With all the smart technology the world has to offer, QE2 is a floating, high-tech marvel!
Image courtesy of: QE2
The famed British cruise ship named Queen Elizabeth 2 has a long and storied history which is just about as fascinating as the ship itself. Inaugurated in 1967, the ship’s maiden voyage to New York City occurred two years later in 1969. Eight years later, in 1975, QE2 sailed it’s first world voyage. 1982 transformed the luxury liner into a troop ship, bringing soldiers to and from the Falkland War. QE2 reached a record 5 million miles at sea in 2002 and five years later, the famous ship was sold to a Dubai Government investment company. Her last voyage was in 2008, around the United Kingdom, before heading to her new home in Dubai.
Docked and virtually abandoned for 10 years in Dubai’s Mina Rashid, QE2 was recently lovingly restored to her former glory and is now ready to make her grand debut!
Quite a range… rooms can cost anywhere from $150 to $15,000 a night.
Image courtesy of: Travel Weekly
The restoration cost over $100 million… yet the ship feels like a throwback to its 1969 self. 2.7 million man hours went into making sure QE2 is the shining star she’s always been. Relaunched as a “floating hotel”, it’s the history behind the ship that provides it’s unique allure.
The hotel is essentially a museum… who wouldn’t want to spend the night in the room where Nelson Mandela rested his head, or the royal suites where Queen Elizabeth herself once slept alongside her mother? Currently, less than 250 suites are available for booking… at the grand opening scheduled for October of 2018, more than 600 suites will open up to the general public.
An interesting fact is that the QE2 wasn’t named after the current Queen Elizabeth, but rather for the wife of King George VI. Thus, the actual number “2” is used verses the Roman numerals that we’re familiar with for Queen Elizabeth II.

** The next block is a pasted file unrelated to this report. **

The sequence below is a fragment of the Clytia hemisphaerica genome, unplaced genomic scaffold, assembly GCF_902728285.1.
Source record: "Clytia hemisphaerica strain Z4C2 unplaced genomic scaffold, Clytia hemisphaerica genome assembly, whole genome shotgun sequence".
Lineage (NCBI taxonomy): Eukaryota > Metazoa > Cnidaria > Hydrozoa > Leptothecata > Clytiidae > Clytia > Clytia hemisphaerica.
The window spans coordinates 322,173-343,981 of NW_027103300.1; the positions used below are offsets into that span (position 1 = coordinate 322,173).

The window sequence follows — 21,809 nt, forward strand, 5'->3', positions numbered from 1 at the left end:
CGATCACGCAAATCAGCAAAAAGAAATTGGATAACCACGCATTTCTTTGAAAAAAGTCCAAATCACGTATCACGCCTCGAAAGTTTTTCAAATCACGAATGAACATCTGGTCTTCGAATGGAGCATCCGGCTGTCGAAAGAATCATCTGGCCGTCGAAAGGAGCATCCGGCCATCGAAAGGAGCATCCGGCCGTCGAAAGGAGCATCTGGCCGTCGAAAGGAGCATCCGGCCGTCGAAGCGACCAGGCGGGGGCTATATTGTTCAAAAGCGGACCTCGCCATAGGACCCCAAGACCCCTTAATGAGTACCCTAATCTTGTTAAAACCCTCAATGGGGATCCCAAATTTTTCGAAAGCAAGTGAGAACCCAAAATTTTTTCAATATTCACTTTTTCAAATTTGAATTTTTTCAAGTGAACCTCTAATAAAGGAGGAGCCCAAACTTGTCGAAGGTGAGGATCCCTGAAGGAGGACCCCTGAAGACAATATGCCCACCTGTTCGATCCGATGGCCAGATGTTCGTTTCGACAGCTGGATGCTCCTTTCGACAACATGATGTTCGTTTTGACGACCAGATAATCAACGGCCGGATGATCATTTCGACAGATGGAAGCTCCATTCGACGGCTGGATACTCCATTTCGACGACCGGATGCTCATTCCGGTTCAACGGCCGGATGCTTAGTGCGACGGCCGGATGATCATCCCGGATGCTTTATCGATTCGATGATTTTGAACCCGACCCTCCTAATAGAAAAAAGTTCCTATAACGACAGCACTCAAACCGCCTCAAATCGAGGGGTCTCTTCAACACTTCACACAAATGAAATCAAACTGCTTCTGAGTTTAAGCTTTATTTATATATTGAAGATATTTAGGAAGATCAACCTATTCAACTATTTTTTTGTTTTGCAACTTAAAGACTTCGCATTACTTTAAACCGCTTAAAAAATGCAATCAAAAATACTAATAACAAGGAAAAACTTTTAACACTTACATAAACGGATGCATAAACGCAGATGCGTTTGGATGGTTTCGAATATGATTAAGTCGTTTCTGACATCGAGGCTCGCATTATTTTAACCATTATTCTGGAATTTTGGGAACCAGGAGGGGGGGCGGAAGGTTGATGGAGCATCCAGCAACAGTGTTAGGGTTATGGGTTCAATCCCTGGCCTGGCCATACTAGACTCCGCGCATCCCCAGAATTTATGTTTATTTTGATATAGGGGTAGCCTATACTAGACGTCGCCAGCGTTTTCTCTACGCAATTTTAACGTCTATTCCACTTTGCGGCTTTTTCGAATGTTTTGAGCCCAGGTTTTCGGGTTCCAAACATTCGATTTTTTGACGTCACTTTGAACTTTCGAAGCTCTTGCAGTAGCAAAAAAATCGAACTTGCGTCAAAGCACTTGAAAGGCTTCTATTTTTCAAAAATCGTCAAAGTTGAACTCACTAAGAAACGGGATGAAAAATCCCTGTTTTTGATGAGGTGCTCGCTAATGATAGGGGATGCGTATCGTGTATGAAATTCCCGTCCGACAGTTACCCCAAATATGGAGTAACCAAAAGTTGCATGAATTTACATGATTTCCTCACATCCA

Image courtesy of: CNN
The ocean liner built for Cunard Line was a transatlantic liner and a cruise ship. Furthermore, QE2 served as the flagship of the Cunard Line from 1969-2004. The QE2 was also famous for being the last oil-fired passenger steamship to cross the Atlantic, it was refitted with a modern diesel engine in 1986.
QE2 departs Southampton for the Falkland Islands.
Image courtesy of: CNN
The ship became a very famous “lady” and crowds greeted her everywhere she docked. She was a grand representation of the golden age of liner travel and treated as an ambassador for England.
Even though it seems odd that the British icon ended up in the Middle East, it doesn’t much matter for QE2 enthusiasts, as long as the ship was able to get restored to it’s original, magnificent state. For the UAE, it was a “no brainer” because they are so heavily invested in travel and tourism. In essence, this is a shining example of the two economies at their best!
QE2 as a troop vessel during the Falkland War.
Image courtesy of: The Telegraph
There are so many interesting facts relating to QE2…
70,000 bottles of champagne were drank aboard the ship each year.
The ship was able to sail faster backwards than most ships sail forwards.
The ship is 62.5″ which is as tall as the Great Sphinx of Egypt.
QE2 had over 6,000 book in it’s library… by far the largest at sea.
The QE2’s total power output was enough to light a city the size of Southampton, England.